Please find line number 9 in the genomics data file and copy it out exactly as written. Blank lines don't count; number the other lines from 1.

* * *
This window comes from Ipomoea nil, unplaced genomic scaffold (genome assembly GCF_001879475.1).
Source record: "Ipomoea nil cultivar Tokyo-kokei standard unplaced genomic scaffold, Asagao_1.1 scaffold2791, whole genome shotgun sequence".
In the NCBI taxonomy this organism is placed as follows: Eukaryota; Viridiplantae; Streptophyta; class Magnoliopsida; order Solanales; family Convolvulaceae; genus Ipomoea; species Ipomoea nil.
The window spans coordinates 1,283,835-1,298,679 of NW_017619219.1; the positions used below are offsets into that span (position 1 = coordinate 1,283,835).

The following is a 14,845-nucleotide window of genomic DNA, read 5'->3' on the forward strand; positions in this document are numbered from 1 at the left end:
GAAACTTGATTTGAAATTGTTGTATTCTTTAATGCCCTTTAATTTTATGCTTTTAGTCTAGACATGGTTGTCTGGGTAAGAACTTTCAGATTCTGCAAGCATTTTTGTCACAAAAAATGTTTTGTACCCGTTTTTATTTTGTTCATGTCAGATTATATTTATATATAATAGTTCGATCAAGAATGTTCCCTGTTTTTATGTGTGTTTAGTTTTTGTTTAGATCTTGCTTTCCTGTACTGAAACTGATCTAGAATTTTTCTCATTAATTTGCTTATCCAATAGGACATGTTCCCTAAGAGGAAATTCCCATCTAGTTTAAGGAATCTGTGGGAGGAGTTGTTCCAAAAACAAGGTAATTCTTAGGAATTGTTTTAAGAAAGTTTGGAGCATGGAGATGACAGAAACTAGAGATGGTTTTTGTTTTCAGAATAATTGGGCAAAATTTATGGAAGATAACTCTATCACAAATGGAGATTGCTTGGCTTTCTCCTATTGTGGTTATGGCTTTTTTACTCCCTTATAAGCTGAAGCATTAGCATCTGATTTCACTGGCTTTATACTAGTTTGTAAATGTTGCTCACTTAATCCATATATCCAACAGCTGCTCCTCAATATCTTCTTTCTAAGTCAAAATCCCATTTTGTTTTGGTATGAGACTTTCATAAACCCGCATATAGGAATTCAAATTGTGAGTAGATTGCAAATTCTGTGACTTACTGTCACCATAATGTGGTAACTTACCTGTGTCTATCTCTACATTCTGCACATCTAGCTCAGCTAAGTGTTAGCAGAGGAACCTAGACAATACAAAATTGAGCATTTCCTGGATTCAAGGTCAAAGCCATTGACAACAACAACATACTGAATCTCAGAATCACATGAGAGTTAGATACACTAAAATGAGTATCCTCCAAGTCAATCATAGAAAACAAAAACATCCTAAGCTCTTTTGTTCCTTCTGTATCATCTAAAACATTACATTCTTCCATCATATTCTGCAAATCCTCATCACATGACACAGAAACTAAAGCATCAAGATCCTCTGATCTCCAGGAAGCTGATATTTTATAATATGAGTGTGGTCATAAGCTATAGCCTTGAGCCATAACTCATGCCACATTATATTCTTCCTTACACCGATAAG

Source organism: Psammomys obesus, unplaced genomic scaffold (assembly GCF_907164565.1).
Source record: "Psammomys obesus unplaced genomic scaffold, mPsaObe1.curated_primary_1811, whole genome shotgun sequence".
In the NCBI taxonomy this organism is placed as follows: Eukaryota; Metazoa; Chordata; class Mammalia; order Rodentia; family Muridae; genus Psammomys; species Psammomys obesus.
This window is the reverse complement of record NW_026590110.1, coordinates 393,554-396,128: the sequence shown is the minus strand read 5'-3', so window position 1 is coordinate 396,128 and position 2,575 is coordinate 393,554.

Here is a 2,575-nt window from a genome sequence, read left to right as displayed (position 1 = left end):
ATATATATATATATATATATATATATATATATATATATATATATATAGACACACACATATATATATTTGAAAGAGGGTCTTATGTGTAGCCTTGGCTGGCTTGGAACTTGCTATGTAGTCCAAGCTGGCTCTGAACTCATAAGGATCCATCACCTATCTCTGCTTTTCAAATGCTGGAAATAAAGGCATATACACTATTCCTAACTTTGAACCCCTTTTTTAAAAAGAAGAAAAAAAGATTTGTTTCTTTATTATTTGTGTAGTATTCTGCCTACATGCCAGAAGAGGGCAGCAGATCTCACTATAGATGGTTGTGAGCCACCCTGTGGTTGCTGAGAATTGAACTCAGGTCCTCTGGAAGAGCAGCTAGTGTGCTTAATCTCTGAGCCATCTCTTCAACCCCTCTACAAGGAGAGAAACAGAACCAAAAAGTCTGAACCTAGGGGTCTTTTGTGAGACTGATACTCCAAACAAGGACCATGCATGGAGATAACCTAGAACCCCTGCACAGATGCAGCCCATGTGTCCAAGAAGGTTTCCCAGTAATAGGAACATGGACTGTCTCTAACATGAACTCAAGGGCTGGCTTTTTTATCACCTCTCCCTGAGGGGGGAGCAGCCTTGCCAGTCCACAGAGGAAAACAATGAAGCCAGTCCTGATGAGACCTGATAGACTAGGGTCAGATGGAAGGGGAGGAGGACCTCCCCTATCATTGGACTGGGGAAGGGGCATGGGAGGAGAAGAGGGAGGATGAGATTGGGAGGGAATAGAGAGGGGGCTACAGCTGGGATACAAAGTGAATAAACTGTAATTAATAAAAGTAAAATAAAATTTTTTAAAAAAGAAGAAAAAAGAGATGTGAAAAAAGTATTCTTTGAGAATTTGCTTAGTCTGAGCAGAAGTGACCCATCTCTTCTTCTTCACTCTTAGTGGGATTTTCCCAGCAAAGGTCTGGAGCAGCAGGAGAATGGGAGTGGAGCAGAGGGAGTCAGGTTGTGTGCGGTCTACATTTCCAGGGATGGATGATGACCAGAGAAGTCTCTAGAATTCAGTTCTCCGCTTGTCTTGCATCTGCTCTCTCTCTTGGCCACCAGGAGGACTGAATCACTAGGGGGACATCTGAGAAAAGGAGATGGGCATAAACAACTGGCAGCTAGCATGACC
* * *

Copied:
In the NCBI taxonomy this organism is placed as follows: Eukaryota; Metazoa; Chordata; class Mammalia; order Rodentia; family Muridae; genus Psammomys; species Psammomys obesus.